During hurricane season, spaghetti models are a frequently cited resource for helping forecast tropical systems. But there’s a lot you should know about spaghetti models and specifically, when and how best to use them.
Spaghetti models – also commonly referred to as spaghetti plots – can offer easy-to-digest (no pun intended) insight about a tropical system’s potential path.
They’re often cited by meteorologists during hurricane season, but there are also important distinctions about when and how best to use them.
First things first, the spaghetti models show a series of individual computer forecast models, all overlayed together on one map. Each line on the map represents a separate computer forecast model or simulation.
Spaghetti models are a key tool to help forecasters determine where a storm might be headed, and how much confidence those forecast models might have on a given storm.
But with all the help spaghetti models can offer a forecaster, they can also be equally as deceptive, or even misleading, to the untrained eye.
Spectrum News chief meteorologist Mike Clay offered a strong word of caution on spaghetti models, along with when and how best to interpret them.
“The only thing the spaghetti [model] is good for is telling how much confidence we have in the models,” Clay said. “If all of the lines are on top of each other, it tells you the atmosphere is in a state that can be modeled and you should have greater confidence.”
“If the lines are all over the place," Clay continued, "It tells you there is low confidence and pay attention to changes.”
In particular, there is one individual ‘model’ that is actually a climatological representation of where a storm should go. However, that model, the so-called CLIP model, appears as a single line. But, this isn’t really a forecast model.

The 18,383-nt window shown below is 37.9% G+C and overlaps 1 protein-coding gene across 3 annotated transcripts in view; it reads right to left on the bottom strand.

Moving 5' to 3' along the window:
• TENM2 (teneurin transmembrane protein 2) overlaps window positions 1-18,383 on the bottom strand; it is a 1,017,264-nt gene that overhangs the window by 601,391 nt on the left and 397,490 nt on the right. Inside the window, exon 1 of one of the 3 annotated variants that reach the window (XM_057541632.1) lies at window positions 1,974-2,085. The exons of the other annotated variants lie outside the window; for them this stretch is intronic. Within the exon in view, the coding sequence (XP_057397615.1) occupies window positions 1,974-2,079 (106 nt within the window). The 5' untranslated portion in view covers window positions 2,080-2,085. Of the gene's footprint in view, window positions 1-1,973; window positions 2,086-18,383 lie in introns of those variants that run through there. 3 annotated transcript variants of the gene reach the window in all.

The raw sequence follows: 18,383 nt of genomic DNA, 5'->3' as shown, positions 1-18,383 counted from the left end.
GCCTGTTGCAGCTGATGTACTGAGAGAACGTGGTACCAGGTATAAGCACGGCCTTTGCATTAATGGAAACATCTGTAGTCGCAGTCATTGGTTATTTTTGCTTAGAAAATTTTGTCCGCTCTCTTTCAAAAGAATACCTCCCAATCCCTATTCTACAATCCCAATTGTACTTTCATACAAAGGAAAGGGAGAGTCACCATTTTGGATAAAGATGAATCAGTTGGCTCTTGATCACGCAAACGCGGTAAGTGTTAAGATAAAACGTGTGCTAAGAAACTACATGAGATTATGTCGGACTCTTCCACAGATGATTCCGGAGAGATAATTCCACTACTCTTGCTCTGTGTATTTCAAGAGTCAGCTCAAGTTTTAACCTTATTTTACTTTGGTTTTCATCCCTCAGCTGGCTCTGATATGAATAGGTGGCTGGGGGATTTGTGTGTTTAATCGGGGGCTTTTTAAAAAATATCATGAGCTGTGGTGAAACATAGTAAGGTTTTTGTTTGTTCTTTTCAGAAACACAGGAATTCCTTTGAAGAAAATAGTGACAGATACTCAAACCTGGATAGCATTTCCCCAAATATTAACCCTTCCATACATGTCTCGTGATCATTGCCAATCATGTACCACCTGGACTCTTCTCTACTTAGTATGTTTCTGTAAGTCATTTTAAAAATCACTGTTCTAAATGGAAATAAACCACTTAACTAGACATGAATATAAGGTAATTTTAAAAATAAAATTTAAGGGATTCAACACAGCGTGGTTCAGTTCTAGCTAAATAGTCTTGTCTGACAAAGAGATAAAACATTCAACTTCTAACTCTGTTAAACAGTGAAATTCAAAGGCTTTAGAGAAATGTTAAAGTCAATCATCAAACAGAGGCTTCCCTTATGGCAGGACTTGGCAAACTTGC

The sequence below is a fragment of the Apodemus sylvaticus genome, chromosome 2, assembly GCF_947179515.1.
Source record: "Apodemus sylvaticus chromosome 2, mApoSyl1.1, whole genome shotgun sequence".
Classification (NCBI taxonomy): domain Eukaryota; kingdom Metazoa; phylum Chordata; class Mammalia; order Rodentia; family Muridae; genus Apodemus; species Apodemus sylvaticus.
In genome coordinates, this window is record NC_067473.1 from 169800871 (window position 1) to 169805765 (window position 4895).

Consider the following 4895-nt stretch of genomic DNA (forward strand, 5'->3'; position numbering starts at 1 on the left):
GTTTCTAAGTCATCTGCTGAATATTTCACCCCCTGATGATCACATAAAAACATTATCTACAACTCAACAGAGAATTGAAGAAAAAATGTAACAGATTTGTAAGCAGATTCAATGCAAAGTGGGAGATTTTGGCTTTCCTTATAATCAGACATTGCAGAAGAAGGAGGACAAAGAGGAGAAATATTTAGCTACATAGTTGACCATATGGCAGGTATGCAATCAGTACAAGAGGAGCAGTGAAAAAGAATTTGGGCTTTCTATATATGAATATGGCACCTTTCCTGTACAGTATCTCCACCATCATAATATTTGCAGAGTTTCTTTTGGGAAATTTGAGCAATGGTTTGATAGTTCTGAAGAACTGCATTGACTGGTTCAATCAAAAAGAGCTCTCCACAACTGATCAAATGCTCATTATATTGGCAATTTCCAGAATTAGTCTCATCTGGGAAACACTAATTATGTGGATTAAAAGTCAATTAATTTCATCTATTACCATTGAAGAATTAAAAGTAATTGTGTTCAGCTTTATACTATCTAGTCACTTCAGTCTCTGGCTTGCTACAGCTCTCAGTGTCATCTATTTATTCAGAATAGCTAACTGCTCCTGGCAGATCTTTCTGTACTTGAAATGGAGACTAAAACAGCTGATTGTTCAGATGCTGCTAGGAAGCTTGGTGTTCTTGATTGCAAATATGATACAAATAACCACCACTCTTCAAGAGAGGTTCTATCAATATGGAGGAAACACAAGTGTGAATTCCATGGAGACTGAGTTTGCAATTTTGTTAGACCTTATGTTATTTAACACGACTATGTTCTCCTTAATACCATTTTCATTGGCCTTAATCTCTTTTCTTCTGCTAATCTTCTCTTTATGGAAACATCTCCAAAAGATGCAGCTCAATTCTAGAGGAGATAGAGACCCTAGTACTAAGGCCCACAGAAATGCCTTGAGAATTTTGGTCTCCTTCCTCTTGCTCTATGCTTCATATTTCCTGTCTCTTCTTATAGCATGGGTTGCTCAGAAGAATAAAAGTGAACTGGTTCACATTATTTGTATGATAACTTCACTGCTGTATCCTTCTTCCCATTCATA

The CLIP, because it’s exclusively based on climatology, fails to take into account current weather conditions and factors. Because of that, it often shows up as an outlier.
Other models, like the Global Forecast System (GFS), are known for being not as strong at forecasting tropical systems. Some of the spaghetti models may be better with track, while others may specialize in intensity.
In other words: take the spaghetti models (and especially outliers) with a grain of salt, and leave the interpretations of them to the experts.
If the spaghetti models look like, say, a messy bowl of linguine pasta (like the example map below), that’s usually an indicator that there’s overall lower confidence about where the storm might be headed.
On the other side of things, if the spaghetti models resemble a straight line, that’s a good sign that the models may have a better idea about a storm’s possible path.
Think of it like an unopened package of grocery store spaghetti, a clustered, linear shape to the models is a signal of a higher confidence forecast.
In the map below, the initial clustering of lines shows a stronger confidence forecast. Later on, in the Caribbean Sea, the divergence of the models shows a lower confidence forecast.
Another key reminder about spaghetti models is that they are purely in reference to a specific storm’s track. They don’t, for example, consider a storm’s potential strength or other possible impacts, like flooding or storm surge.
“The spaghetti [models] have nothing to do with intensity,” Clay said.
When you see a spaghetti model map, also consider the other factors that could potentially make a storm dangerous, like intensity, forward speed and potential flooding, and storm surge.
So the next time you see spaghetti models, use them, but use them wisely.